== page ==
"So, I've always been an avid reader. And at one point in my early sobriety I became a little obsessed with death, so I was poking around all the used bookstores in my neighborhood for books that were a little... well, macabre, I guess. Anyway, I found this one book that was all about the Eskimos and surviving -- or not surviving, maybe -- winter in the extreme North. I don't remember much about it except this one thing: In the worst part of the winter, when hunting was at its hardest and everyone and everything was pretty much starving to death, the wolf packs would start to track the Eskimos as they followed their own game to hunt. And what the Eskimos would do is they would take a knife, and sharpen it and sharpen it and sharpen it until it was to the finest edge they could make it. Then they would cut one of the dogs and get the dog blood all over the knife blade. Then they'd stick the knife, hilt down, blade up, in the snow. The wolves driven by starvation would be in a frenzy when they smelled the dog blood on the blade of the knife, and before they could stop themselves, would lick the blade, cutting themselves until they bled to death. Every sense they had told them to lick the knife, and every lick of the knife moved them closer to bleeding out. And I thought, "Man, that is a perfect metaphor for my alcoholism. When I'm in a frenzy, my every sense tells me to drink, tells me that THAT'S what I need. And every time I drink I move closer to kind of... spiritually bleeding out. And that can absolutely lead me to death as certainly as those poor wolves freezing in the snow."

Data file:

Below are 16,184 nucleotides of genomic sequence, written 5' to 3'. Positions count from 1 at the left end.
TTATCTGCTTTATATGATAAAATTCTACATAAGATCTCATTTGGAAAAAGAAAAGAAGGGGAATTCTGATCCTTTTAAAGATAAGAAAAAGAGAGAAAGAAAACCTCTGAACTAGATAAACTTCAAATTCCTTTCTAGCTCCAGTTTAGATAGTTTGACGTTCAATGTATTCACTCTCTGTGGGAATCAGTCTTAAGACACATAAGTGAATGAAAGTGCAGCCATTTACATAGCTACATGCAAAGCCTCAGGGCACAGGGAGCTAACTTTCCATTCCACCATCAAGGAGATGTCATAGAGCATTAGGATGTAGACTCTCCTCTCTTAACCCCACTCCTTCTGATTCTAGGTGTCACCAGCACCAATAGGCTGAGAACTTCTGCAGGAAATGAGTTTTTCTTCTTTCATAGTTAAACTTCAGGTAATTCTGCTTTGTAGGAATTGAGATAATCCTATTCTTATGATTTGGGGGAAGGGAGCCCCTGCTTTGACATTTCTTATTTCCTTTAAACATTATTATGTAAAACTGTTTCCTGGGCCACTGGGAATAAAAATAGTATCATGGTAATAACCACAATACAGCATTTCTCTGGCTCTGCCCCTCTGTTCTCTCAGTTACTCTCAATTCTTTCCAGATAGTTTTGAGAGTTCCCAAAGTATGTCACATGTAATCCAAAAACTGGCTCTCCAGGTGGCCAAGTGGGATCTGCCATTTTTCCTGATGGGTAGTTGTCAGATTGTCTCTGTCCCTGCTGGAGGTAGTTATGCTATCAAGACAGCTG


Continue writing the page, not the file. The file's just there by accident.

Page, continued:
I don't have to believe a process will work for a process to work.
I just have to do the process for it to work.
If I did not believe that lifting weights would build muscle, but I lifted them anyway, I would eventually build muscle.
(Sure, sure, believing in a process can help me be willing to do it, or help me focus my energies so that I get the maximum result from it, but I can get a result from a process solely through action; belief is not required.)